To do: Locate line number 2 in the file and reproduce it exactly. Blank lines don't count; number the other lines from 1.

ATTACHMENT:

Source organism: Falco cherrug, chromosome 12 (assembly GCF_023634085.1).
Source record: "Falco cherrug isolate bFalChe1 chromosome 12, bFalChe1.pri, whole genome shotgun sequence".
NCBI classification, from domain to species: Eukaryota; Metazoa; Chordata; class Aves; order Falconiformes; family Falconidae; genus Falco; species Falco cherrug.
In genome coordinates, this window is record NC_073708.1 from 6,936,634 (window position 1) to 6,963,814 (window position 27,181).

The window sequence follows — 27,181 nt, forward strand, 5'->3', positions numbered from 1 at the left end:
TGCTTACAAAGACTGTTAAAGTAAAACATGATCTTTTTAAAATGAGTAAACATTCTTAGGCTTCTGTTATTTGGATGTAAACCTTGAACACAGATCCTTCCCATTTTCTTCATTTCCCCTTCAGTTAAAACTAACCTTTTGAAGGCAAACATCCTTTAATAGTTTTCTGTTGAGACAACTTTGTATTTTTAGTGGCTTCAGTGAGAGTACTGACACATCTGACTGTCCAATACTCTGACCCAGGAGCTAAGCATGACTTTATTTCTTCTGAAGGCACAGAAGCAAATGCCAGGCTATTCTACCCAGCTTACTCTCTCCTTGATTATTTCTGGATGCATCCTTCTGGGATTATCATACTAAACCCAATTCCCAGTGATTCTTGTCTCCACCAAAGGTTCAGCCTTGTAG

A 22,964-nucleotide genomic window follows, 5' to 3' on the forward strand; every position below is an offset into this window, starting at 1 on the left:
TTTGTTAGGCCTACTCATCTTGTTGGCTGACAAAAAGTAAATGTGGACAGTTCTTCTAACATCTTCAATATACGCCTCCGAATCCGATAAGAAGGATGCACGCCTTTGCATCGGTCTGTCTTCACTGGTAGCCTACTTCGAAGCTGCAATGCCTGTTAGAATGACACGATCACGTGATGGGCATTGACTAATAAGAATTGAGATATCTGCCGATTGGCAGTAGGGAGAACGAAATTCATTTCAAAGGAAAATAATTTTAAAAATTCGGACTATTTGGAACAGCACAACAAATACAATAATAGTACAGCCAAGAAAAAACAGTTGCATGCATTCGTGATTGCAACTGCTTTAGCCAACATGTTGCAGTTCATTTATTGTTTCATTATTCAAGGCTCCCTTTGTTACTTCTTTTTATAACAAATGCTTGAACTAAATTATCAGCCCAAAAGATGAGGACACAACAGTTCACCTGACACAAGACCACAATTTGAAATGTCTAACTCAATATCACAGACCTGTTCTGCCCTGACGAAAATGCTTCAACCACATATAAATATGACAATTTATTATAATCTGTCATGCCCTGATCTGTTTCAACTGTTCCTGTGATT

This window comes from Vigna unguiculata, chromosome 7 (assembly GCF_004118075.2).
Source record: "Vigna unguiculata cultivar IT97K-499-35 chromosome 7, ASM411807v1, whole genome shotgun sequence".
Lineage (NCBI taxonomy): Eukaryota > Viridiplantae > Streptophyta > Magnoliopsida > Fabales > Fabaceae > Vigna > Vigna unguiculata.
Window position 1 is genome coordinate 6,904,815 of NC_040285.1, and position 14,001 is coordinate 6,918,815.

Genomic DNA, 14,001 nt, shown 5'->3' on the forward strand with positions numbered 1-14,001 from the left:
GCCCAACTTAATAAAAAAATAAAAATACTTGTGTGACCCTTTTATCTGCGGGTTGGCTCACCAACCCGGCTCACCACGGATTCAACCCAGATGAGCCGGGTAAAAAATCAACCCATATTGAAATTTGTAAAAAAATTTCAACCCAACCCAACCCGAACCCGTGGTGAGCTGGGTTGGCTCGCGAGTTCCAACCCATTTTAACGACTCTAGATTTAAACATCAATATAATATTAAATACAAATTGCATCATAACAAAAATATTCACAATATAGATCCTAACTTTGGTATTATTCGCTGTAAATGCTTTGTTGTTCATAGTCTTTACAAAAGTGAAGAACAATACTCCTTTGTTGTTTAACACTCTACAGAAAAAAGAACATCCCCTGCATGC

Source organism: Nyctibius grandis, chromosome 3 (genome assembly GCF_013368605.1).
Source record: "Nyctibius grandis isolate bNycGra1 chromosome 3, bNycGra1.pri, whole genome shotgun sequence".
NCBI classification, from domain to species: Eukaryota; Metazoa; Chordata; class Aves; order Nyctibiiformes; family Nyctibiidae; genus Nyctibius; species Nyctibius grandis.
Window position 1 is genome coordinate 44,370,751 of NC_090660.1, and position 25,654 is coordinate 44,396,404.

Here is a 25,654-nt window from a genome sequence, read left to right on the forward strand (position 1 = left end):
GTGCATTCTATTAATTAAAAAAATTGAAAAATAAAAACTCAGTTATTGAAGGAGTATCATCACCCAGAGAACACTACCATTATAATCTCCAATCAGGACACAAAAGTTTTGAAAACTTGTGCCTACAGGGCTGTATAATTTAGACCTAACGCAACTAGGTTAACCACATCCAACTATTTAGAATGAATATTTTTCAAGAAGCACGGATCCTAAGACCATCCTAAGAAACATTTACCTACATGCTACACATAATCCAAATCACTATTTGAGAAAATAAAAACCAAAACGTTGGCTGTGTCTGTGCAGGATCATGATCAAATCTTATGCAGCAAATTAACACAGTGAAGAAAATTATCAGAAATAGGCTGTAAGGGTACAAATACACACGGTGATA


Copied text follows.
Source record: "Falco cherrug isolate bFalChe1 chromosome 12, bFalChe1.pri, whole genome shotgun sequence".